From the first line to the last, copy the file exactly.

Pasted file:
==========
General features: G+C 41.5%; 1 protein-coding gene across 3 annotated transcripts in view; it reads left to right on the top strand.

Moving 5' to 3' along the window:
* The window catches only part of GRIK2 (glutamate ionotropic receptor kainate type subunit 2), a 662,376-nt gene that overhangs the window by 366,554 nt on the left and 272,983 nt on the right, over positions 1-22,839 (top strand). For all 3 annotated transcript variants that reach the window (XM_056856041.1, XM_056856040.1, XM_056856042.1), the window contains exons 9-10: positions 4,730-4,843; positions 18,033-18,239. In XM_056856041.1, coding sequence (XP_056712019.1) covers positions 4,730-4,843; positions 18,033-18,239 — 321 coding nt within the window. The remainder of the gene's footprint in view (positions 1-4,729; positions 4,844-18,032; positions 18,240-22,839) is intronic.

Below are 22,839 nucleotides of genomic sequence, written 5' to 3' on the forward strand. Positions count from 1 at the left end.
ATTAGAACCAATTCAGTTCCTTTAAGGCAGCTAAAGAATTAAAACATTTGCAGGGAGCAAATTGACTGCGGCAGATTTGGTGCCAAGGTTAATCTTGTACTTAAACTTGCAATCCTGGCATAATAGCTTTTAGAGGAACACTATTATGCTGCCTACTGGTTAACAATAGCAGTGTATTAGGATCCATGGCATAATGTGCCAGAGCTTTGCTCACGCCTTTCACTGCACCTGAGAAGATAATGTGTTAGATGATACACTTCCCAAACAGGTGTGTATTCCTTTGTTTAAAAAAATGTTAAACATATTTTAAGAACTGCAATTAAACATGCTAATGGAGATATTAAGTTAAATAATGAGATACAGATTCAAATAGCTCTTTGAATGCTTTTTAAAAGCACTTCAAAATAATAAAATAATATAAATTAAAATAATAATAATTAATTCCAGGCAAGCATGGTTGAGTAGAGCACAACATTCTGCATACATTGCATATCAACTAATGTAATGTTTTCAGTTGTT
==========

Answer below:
General features: G+C 41.5%; 1 protein-coding gene across 3 annotated transcripts in view; it reads left to right on the top strand.

Moving 5' to 3' along the window:
* The window catches only part of GRIK2 (glutamate ionotropic receptor kainate type subunit 2), a 662,376-nt gene that overhangs the window by 366,554 nt on the left and 272,983 nt on the right, over positions 1-22,839 (top strand). For all 3 annotated transcript variants that reach the window (XM_056856041.1, XM_056856040.1, XM_056856042.1), the window contains exons 9-10: positions 4,730-4,843; positions 18,033-18,239. In XM_056856041.1, coding sequence (XP_056712019.1) covers positions 4,730-4,843; positions 18,033-18,239 — 321 coding nt within the window. The remainder of the gene's footprint in view (positions 1-4,729; positions 4,844-18,032; positions 18,240-22,839) is intronic.

Below are 22,839 nucleotides of genomic sequence, written 5' to 3' on the forward strand. Positions count from 1 at the left end.
ATTAGAACCAATTCAGTTCCTTTAAGGCAGCTAAAGAATTAAAACATTTGCAGGGAGCAAATTGACTGCGGCAGATTTGGTGCCAAGGTTAATCTTGTACTTAAACTTGCAATCCTGGCATAATAGCTTTTAGAGGAACACTATTATGCTGCCTACTGGTTAACAATAGCAGTGTATTAGGATCCATGGCATAATGTGCCAGAGCTTTGCTCACGCCTTTCACTGCACCTGAGAAGATAATGTGTTAGATGATACACTTCCCAAACAGGTGTGTATTCCTTTGTTTAAAAAAATGTTAAACATATTTTAAGAACTGCAATTAAACATGCTAATGGAGATATTAAGTTAAATAATGAGATACAGATTCAAATAGCTCTTTGAATGCTTTTTAAAAGCACTTCAAAATAATAAAATAATATAAATTAAAATAATAATAATTAATTCCAGGCAAGCATGGTTGAGTAGAGCACAACATTCTGCATACATTGCATATCAACTAATGTAATGTTTTCAGTTGTT